2. Explain your existence: What problem are you solving or opportunity are you enabling? How are you unique and innovative?
We exist to service the growing demand for rich, multimedia stories across a range of market segments.
Longform and multimedia stories are playing an increasingly large role right across the publishing spectrum, from news and sponsored content to content marketing. In news media, where we started out, this increase is driven by several factors, but the largest is the need for publishers to find new revenue streams in the wake of collapsing traditional ad revenue. Highly engaging sponsored content is one such revenue stream. However, engaging, immersive content has typically been expensive and slow to produce because each piece is created bespoke with the involvement of a development team.
Our customers tell us that their high-end stories take a minimum of five weeks and $10,000 to produce. Now Shorthand enables them to create these pieces at a fraction of the cost and in hours instead of weeks. An editor or designer can build a Shorthand story without the support of developers in most cases.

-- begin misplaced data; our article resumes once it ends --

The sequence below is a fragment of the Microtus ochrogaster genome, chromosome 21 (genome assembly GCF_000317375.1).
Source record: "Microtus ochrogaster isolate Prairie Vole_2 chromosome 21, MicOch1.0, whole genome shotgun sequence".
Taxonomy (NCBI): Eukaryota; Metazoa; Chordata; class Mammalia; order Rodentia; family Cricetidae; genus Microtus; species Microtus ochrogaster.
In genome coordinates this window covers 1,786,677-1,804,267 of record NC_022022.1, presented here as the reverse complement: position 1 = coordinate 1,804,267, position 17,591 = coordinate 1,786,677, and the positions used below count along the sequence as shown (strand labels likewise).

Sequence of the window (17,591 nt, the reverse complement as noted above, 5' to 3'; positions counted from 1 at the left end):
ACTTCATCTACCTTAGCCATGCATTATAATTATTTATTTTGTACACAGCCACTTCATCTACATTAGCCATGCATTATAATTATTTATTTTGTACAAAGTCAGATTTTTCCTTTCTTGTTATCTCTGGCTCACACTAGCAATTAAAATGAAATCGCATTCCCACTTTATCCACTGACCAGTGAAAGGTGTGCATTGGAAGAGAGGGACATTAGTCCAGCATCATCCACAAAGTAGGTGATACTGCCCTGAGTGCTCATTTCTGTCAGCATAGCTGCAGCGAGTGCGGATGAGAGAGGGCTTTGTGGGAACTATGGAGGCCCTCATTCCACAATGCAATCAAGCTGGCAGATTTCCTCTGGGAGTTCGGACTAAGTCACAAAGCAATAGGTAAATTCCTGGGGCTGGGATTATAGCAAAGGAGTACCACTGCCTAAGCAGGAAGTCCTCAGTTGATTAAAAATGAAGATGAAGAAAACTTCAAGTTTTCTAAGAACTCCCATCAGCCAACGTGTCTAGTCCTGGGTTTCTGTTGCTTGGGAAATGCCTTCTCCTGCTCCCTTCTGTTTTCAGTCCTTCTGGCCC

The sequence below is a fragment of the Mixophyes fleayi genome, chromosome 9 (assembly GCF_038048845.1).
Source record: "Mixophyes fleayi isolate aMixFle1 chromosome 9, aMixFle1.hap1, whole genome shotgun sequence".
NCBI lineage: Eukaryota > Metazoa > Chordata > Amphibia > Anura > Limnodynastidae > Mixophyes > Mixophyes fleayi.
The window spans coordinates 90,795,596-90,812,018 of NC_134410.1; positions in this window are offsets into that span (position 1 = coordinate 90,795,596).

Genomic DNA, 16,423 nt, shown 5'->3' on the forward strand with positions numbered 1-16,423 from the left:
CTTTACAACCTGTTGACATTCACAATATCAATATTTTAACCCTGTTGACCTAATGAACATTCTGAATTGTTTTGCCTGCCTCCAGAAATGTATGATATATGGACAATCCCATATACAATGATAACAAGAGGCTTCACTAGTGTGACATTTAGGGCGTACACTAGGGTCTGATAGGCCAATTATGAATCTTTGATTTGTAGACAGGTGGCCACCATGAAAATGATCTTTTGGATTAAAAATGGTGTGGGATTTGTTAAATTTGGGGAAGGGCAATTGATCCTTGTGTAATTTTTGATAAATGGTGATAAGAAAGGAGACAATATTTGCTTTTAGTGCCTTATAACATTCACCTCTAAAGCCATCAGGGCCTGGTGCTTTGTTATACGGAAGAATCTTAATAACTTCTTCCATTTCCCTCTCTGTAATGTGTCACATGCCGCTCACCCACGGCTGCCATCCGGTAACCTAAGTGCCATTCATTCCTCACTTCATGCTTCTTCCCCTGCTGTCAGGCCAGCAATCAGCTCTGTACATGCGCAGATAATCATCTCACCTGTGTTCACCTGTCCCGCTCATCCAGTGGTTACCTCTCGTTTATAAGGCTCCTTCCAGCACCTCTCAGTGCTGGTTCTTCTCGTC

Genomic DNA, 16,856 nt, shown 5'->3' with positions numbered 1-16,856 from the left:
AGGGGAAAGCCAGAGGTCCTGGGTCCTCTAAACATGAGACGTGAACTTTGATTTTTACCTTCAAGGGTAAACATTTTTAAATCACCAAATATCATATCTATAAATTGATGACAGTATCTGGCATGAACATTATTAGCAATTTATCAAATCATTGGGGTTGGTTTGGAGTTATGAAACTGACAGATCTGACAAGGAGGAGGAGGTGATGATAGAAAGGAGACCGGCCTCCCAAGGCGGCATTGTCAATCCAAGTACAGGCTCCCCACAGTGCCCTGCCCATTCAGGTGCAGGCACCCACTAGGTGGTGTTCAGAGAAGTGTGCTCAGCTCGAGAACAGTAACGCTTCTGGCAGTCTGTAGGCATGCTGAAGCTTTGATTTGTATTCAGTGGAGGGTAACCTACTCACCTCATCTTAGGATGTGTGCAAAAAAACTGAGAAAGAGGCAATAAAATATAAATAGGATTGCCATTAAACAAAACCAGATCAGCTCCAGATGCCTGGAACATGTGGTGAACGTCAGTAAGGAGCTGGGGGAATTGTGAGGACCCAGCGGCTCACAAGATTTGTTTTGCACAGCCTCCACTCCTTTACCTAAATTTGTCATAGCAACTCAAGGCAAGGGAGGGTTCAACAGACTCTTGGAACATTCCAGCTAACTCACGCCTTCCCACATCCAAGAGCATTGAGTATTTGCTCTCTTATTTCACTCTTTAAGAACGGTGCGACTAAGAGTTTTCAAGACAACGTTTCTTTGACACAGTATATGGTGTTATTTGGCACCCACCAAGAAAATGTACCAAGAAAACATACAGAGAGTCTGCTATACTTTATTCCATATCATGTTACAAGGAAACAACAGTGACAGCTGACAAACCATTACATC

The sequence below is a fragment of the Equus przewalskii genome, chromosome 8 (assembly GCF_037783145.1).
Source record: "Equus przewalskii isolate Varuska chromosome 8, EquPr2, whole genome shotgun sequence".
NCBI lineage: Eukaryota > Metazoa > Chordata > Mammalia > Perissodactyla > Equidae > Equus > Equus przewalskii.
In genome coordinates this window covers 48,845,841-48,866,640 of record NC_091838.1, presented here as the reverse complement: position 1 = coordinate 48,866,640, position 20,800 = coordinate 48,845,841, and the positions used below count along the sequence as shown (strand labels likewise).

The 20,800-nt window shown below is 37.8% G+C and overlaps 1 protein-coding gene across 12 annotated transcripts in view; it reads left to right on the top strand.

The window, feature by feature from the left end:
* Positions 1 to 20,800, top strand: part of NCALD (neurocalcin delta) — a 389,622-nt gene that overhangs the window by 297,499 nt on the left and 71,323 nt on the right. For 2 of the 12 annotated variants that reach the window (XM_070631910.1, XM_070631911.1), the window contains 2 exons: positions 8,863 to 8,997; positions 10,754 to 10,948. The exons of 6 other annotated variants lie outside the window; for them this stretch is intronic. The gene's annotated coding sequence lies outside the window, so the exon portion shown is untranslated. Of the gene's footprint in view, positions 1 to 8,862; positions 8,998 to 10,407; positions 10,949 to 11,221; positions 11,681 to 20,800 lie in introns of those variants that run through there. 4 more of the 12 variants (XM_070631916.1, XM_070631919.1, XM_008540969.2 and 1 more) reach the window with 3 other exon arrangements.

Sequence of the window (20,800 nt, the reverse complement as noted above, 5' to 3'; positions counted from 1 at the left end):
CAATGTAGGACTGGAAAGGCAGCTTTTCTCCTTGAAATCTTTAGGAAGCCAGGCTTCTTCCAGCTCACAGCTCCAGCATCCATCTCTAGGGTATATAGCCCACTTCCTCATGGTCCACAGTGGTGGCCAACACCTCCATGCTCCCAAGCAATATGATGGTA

3. Inspiration: How did you come up with this idea? How does your new tech solution reflect changes and trends underway in the media world?
When the The New York Times published “Snow Fall” in 2012, it made many publishers re-examine what storytelling on the web could be. Here was a story that captivated three million readers within the first six days of its publication, a story that used full-screen images and video to immerse the reader more thoroughly than ordinary story formats can. But “Snow Fall” was a significant development effort, and cost a lot of money to produce.
What if it were possible to build a tool that would enable teams to create these stories without having to rely on development teams? Was it possible to build a multimedia story editor that could cut the time to assemble a story like “Snow Fall” from months or weeks to days or hours?
This idea was the genesis of Shorthand. We’ve since shown the answer to these questions is an emphatic “yes”.